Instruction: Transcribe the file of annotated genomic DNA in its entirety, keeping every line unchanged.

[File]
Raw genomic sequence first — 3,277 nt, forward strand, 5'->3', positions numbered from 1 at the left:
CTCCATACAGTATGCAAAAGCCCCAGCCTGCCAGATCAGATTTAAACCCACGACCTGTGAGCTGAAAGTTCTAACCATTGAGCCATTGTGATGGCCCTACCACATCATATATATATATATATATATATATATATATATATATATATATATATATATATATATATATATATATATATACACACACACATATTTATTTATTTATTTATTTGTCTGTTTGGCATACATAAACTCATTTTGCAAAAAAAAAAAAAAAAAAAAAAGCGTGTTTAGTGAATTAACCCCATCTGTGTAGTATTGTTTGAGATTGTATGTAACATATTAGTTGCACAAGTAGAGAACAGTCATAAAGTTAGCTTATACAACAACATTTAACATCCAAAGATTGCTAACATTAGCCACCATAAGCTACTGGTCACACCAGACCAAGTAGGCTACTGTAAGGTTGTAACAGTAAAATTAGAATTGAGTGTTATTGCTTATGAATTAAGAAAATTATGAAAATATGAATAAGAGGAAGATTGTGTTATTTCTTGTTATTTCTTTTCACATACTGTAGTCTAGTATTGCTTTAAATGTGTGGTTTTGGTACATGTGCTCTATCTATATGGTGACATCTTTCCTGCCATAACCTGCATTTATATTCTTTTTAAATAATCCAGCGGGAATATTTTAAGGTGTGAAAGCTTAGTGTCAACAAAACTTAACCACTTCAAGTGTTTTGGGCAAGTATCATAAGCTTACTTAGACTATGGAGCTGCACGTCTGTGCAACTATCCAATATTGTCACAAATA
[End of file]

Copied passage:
Raw genomic sequence first — 3,277 nt, forward strand, 5'->3', positions numbered from 1 at the left:
CTCCATACAGTATGCAAAAGCCCCAGCCTGCCAGATCAGATTTAAACCCACGACCTGTGAGCTGAAAGTTCTAACCATTGAGCCATTGTGATGGCCCTACCACATCATATATATATATATATATATATATATATATATATATATATATATATATATATATATATATATATATATATACACACACACATATTTATTTATTTATTTATTTGTCTGTTTGGCATACATAAACTCATTTTGCAAAAAAAAAAAAAAAAAAAAAAGCGTGTTTAGTGAATTAACCCCATCTGTGTAGTATTGTTTGAGATTGTATGTAACATATTAGTTGCACAAGTAGAGAACAGTCATAAAGTTAGCTTATACAACAACATTTAACATCCAAAGATTGCTAACATTAGCCACCATAAGCTACTGGTCACACCAGACCAAGTAGGCTACTGTAAGGTTGTAACAGTAAAATTAGAATTGAGTGTTATTGCTTATGAATTAAGAAAATTATGAAAATATGAATAAGAGGAAGATTGTGTTATTTCTTGTTATTTCTTTTCACATACTGTAGTCTAGTATTGCTTTAAATGTGTGGTTTTGGTACATGTGCTCTATCTATATGGTGACATCTTTCCTGCCATAACCTGCATTTATATTCTTTTTAAATAATCCAGCGGGAATATTTTAAGGTGTGAAAGCTTAGTGTCAACAAAACTTAACCACTTCAAGTGTTTTGGGCAAGTATCATAAGCTTACTTAGACTATGGAGCTGCACGTCTGTGCAACTATCCAATATTGTCACAAATA